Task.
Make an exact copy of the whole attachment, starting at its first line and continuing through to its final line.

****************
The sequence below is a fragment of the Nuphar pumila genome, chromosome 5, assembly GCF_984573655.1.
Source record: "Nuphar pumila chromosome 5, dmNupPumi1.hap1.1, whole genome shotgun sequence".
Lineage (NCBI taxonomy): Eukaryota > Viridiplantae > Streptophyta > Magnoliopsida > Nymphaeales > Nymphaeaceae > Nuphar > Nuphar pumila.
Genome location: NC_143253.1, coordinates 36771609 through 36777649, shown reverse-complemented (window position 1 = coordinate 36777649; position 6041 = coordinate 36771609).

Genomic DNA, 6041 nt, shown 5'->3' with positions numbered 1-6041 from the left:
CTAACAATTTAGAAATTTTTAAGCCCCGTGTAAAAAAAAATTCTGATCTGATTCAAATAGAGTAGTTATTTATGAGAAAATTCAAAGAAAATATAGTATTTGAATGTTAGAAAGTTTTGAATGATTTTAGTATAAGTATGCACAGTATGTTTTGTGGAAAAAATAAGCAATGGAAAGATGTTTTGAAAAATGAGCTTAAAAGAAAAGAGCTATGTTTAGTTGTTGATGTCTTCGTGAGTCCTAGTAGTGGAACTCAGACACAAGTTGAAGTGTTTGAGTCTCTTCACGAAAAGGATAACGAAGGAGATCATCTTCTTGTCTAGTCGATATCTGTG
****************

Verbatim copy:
The sequence below is a fragment of the Nuphar pumila genome, chromosome 5, assembly GCF_984573655.1.
Source record: "Nuphar pumila chromosome 5, dmNupPumi1.hap1.1, whole genome shotgun sequence".
Lineage (NCBI taxonomy): Eukaryota > Viridiplantae > Streptophyta > Magnoliopsida > Nymphaeales > Nymphaeaceae > Nuphar > Nuphar pumila.
Genome location: NC_143253.1, coordinates 36771609 through 36777649, shown reverse-complemented (window position 1 = coordinate 36777649; position 6041 = coordinate 36771609).

Genomic DNA, 6041 nt, shown 5'->3' with positions numbered 1-6041 from the left:
CTAACAATTTAGAAATTTTTAAGCCCCGTGTAAAAAAAAATTCTGATCTGATTCAAATAGAGTAGTTATTTATGAGAAAATTCAAAGAAAATATAGTATTTGAATGTTAGAAAGTTTTGAATGATTTTAGTATAAGTATGCACAGTATGTTTTGTGGAAAAAATAAGCAATGGAAAGATGTTTTGAAAAATGAGCTTAAAAGAAAAGAGCTATGTTTAGTTGTTGATGTCTTCGTGAGTCCTAGTAGTGGAACTCAGACACAAGTTGAAGTGTTTGAGTCTCTTCACGAAAAGGATAACGAAGGAGATCATCTTCTTGTCTAGTCGATATCTGTG